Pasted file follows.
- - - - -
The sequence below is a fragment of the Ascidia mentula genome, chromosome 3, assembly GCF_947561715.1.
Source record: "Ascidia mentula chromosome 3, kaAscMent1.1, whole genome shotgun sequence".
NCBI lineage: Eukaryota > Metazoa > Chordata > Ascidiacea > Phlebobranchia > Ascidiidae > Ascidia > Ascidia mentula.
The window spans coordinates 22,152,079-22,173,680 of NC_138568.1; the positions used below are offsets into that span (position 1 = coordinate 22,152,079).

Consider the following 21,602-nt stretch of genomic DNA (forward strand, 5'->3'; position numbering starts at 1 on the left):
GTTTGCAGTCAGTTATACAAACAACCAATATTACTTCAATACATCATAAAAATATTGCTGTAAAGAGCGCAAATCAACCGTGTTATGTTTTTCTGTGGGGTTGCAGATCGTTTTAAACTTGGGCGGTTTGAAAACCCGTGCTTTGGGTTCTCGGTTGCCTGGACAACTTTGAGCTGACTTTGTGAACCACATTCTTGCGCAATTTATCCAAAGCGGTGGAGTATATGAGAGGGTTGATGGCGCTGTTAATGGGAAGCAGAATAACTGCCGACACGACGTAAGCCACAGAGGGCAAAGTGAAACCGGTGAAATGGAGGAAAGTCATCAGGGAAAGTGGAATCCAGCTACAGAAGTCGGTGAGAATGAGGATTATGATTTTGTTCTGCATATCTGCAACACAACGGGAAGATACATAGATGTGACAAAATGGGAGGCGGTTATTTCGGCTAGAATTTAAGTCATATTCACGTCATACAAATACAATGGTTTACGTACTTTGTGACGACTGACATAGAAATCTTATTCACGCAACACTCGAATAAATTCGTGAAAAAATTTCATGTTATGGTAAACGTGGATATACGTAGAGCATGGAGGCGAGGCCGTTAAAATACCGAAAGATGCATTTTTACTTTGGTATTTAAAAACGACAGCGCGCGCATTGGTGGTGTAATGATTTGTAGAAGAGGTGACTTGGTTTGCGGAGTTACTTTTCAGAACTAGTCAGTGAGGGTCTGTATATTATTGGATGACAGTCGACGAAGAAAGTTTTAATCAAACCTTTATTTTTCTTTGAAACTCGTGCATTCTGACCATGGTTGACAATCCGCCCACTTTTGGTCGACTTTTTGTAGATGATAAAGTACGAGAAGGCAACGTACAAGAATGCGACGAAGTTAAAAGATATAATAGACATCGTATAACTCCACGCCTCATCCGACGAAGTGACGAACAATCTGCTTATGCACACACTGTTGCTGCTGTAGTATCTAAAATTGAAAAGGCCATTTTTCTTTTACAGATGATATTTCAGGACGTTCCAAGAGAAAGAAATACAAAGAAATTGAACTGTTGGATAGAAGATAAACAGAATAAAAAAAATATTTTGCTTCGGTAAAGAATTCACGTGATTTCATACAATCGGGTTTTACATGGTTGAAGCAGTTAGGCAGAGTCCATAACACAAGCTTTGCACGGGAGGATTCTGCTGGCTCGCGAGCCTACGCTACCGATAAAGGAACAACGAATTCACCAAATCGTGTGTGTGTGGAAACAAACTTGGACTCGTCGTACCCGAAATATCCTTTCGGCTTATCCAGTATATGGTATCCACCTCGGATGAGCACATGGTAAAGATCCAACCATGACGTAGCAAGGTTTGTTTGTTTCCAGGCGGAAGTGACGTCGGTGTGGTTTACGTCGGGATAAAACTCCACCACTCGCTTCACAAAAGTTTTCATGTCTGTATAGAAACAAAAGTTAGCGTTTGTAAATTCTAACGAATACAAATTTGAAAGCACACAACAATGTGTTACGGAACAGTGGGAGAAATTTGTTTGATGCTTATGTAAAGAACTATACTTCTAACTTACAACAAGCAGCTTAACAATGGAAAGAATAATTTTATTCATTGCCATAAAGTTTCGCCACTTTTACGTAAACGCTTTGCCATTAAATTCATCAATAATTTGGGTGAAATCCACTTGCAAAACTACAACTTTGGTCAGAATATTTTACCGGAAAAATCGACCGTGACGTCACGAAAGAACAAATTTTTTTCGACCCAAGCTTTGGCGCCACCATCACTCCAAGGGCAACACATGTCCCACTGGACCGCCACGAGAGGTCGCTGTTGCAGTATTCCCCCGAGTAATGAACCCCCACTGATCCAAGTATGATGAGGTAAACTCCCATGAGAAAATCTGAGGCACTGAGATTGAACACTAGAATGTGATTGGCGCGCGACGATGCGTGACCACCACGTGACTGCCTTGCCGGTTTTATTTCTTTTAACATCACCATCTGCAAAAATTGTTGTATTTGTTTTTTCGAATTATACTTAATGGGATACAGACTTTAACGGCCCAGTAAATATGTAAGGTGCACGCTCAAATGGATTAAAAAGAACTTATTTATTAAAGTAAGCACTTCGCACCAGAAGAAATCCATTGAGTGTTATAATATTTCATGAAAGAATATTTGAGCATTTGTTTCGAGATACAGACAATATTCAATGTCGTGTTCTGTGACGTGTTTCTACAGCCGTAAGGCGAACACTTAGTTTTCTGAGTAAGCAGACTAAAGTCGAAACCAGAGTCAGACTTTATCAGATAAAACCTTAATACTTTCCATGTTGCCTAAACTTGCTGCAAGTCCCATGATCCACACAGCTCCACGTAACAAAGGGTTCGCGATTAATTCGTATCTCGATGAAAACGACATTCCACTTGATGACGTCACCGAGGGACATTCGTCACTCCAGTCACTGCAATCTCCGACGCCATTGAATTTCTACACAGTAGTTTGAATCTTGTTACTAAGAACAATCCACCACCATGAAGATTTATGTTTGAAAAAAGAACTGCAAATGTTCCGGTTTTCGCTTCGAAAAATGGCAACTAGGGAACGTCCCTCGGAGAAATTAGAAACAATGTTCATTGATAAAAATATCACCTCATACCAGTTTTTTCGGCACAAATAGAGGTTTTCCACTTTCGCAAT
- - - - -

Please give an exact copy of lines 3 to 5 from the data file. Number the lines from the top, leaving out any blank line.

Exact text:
NCBI lineage: Eukaryota > Metazoa > Chordata > Ascidiacea > Phlebobranchia > Ascidiidae > Ascidia > Ascidia mentula.
The window spans coordinates 22,152,079-22,173,680 of NC_138568.1; the positions used below are offsets into that span (position 1 = coordinate 22,152,079).

Consider the following 21,602-nt stretch of genomic DNA (forward strand, 5'->3'; position numbering starts at 1 on the left):